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As a new development to my previous question (ANTLRWorks 1.4.3 can't properly read extended-ASCII characters), I created a simple text file using a hex editor:

' ' '£' '°' 'ç'

Or in hex:

27 A0 27 20 27 A3 27 20 27 B0 27 20 27 E7 27

The resulting file reads fine in Notepad++. Upon opening in ANTLRWorks 1.4.3 the (extended) ASCII characters are displayed as square boxes. Upon saving the file after adding and removing a space at the end of the line, the hexadecimal file view looks as follows:

27 3F 20 27 A3 27 20 27 B0 27 20 27 3F

For some reason the initial space (20) in between apostrophes got mutilated into a question mark (3F) and the special c with cedilla character (E7) and the apostrophe following it got both replaced by a question mark.

It seems that the presence of extended ASCII characters somehow results in things going horribly wrong. Can anyone here replicate this issue and/or offer a possible reason and solution?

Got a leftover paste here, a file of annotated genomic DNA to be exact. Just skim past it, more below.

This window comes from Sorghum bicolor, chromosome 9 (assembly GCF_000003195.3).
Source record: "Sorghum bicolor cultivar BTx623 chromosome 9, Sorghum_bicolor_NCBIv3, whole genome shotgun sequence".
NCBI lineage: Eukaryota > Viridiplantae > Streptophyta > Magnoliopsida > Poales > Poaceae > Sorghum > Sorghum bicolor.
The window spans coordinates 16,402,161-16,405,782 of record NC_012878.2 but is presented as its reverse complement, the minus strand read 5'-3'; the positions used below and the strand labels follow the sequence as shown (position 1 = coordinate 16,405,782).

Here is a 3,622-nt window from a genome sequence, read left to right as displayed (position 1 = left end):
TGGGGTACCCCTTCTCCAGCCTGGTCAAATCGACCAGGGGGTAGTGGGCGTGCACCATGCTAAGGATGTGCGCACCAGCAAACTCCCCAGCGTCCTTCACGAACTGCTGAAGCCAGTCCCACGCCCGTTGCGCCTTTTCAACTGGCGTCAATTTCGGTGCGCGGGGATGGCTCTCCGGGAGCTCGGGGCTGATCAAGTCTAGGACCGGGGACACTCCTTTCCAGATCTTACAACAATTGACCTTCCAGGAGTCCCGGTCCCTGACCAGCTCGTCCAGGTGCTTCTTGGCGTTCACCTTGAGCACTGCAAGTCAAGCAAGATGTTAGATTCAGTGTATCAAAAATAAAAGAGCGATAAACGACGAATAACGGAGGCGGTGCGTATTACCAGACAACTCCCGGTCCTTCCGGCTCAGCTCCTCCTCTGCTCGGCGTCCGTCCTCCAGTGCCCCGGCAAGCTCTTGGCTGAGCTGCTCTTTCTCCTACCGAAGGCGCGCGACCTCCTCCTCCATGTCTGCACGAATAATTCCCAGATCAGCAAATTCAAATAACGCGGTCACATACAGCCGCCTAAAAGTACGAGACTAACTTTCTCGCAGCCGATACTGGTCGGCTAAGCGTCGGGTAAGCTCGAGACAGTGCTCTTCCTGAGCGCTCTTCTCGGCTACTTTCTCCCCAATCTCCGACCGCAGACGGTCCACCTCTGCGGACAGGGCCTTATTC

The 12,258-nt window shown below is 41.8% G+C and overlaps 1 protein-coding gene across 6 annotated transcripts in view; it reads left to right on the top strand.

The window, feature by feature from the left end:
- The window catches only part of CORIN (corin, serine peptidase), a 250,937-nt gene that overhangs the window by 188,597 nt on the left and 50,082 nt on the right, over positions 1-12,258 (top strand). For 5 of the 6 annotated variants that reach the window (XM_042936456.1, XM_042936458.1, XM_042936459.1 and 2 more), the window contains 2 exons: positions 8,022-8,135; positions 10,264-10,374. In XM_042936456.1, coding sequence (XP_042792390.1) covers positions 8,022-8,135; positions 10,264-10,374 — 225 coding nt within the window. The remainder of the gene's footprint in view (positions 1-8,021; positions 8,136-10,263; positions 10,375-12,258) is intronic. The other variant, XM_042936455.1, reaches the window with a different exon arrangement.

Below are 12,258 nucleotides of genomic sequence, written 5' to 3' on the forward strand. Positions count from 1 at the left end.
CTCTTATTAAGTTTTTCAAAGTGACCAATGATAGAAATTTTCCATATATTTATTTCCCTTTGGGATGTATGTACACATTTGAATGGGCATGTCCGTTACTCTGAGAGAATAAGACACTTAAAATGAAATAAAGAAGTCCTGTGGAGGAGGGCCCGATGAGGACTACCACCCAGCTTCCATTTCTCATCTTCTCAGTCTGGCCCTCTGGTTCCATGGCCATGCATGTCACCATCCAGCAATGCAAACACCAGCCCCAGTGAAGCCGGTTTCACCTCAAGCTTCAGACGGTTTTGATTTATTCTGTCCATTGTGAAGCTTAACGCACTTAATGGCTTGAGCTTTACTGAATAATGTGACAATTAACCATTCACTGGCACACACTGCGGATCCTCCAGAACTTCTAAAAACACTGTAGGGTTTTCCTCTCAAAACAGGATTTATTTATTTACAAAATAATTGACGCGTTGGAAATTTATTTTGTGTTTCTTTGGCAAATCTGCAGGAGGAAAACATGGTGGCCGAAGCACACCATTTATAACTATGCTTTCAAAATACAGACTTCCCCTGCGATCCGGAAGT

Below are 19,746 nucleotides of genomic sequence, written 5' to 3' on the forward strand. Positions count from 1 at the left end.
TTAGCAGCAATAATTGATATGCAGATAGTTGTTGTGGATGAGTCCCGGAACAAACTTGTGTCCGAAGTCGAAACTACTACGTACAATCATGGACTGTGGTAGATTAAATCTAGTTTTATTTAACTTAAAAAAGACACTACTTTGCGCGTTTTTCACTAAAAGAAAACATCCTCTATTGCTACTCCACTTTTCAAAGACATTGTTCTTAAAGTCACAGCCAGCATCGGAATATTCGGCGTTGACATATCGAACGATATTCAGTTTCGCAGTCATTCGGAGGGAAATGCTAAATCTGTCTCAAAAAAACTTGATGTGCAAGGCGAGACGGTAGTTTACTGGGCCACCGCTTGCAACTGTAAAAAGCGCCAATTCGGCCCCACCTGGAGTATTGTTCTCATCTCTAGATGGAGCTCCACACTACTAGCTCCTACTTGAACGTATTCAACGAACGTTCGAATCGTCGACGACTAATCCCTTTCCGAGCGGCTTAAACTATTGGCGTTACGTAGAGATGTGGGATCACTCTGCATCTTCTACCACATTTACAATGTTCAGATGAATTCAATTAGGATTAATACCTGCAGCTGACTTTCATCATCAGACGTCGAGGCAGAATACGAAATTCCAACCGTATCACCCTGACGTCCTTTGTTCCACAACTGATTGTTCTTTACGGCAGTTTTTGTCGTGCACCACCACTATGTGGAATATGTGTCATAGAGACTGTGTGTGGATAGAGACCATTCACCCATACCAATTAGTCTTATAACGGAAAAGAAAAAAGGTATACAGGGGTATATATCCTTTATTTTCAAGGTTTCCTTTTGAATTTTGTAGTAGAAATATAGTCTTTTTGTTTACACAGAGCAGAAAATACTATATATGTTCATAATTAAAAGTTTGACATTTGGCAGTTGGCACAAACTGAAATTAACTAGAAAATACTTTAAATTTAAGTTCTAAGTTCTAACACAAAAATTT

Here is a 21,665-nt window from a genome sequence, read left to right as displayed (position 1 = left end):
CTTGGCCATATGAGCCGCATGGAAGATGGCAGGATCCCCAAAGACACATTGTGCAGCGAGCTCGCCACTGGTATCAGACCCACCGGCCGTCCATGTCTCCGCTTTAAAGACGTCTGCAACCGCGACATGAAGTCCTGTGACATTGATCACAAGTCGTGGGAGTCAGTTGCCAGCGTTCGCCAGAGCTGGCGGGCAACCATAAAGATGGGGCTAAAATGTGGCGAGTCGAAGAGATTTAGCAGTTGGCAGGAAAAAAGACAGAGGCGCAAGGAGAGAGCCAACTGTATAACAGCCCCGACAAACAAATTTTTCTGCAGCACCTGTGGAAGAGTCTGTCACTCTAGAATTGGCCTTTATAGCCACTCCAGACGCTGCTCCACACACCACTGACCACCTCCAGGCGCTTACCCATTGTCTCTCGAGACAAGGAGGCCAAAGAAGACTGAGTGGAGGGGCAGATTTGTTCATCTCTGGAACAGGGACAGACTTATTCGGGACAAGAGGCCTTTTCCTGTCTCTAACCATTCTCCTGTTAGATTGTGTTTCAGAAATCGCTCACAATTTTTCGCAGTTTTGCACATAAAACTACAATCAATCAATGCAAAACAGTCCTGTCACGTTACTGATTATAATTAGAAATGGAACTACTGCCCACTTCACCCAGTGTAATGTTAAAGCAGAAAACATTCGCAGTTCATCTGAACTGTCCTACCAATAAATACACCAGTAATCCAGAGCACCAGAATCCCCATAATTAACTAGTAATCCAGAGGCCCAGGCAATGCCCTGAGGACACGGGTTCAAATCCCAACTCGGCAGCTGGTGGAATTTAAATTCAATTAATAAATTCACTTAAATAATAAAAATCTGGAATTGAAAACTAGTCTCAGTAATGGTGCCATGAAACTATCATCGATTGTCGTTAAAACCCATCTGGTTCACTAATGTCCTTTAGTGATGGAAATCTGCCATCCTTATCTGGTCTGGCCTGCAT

Thanks in advance.

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up vote 2 down vote accepted

You could just use the Unicode escapes instead. Say you want to match the English pound sign, you'd do:

PoundSign : '\u00A3';

instead of:

PoundSign : '£';

They (should) both match the same character, and the first may very well not be mangled.

share|improve this answer
1  
I guess that works... it doesn't mangle anything this way at least, but it is rather annoying to have to use this approach when there is seemingly no reason why it has to be done like this :( – MayaPosch Dec 11 '11 at 18:15
    
@MayaPosch, yeah, I agree, it's a hassle, but I guess it's either that, or don't use ANTLRWorks at all. Raising a bug (which it most probably is) won't do much good I think since the upcoming release of ANTLR (version 4), ANTLRWorks will be completely rewritten and integrated with ANTLR. – Bart Kiers Dec 12 '11 at 6:32
1  
Ah, I see. Any idea when that version will be out? :) – MayaPosch Dec 12 '11 at 12:19
1  
@MayaPosch, I haven't seen a date come by on the ANTLR mailing-lists I read. I expect a beta release to come out before v4 will be officially released (in other words: it may take a while, at least, not within a few months, is my guess). – Bart Kiers Dec 12 '11 at 12:28
    
Alright, Unicode codepoints it is, then. Thanks for offering this alternative :) – MayaPosch Dec 12 '11 at 13:16

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